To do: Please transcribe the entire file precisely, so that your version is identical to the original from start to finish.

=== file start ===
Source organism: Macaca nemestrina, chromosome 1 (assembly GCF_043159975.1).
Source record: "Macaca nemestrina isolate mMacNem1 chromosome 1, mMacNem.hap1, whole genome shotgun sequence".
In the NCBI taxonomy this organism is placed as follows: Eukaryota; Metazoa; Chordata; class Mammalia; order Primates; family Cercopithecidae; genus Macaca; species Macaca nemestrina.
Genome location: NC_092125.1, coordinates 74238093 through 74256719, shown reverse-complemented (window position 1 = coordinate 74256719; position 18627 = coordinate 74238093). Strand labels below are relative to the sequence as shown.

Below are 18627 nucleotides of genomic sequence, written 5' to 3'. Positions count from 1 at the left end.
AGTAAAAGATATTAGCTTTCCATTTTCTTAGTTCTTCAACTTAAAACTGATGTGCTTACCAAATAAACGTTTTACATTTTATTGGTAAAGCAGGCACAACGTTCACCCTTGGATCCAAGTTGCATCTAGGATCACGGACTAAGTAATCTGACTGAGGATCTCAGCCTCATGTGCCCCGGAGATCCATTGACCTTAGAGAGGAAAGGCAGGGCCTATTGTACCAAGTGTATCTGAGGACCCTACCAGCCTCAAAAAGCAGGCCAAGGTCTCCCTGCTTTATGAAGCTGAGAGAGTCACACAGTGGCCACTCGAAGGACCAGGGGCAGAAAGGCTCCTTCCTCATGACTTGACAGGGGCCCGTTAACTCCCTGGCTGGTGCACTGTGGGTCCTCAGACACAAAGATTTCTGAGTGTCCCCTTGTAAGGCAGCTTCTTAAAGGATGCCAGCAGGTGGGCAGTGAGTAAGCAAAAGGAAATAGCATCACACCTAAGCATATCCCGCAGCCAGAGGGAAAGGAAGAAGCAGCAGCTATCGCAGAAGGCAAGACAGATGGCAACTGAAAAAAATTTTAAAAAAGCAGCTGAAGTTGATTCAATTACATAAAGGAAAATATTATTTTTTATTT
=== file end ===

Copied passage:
Source organism: Macaca nemestrina, chromosome 1 (assembly GCF_043159975.1).
Source record: "Macaca nemestrina isolate mMacNem1 chromosome 1, mMacNem.hap1, whole genome shotgun sequence".
In the NCBI taxonomy this organism is placed as follows: Eukaryota; Metazoa; Chordata; class Mammalia; order Primates; family Cercopithecidae; genus Macaca; species Macaca nemestrina.
Genome location: NC_092125.1, coordinates 74238093 through 74256719, shown reverse-complemented (window position 1 = coordinate 74256719; position 18627 = coordinate 74238093). Strand labels below are relative to the sequence as shown.

Below are 18627 nucleotides of genomic sequence, written 5' to 3'. Positions count from 1 at the left end.
AGTAAAAGATATTAGCTTTCCATTTTCTTAGTTCTTCAACTTAAAACTGATGTGCTTACCAAATAAACGTTTTACATTTTATTGGTAAAGCAGGCACAACGTTCACCCTTGGATCCAAGTTGCATCTAGGATCACGGACTAAGTAATCTGACTGAGGATCTCAGCCTCATGTGCCCCGGAGATCCATTGACCTTAGAGAGGAAAGGCAGGGCCTATTGTACCAAGTGTATCTGAGGACCCTACCAGCCTCAAAAAGCAGGCCAAGGTCTCCCTGCTTTATGAAGCTGAGAGAGTCACACAGTGGCCACTCGAAGGACCAGGGGCAGAAAGGCTCCTTCCTCATGACTTGACAGGGGCCCGTTAACTCCCTGGCTGGTGCACTGTGGGTCCTCAGACACAAAGATTTCTGAGTGTCCCCTTGTAAGGCAGCTTCTTAAAGGATGCCAGCAGGTGGGCAGTGAGTAAGCAAAAGGAAATAGCATCACACCTAAGCATATCCCGCAGCCAGAGGGAAAGGAAGAAGCAGCAGCTATCGCAGAAGGCAAGACAGATGGCAACTGAAAAAAATTTTAAAAAAGCAGCTGAAGTTGATTCAATTACATAAAGGAAAATATTATTTTTTATTT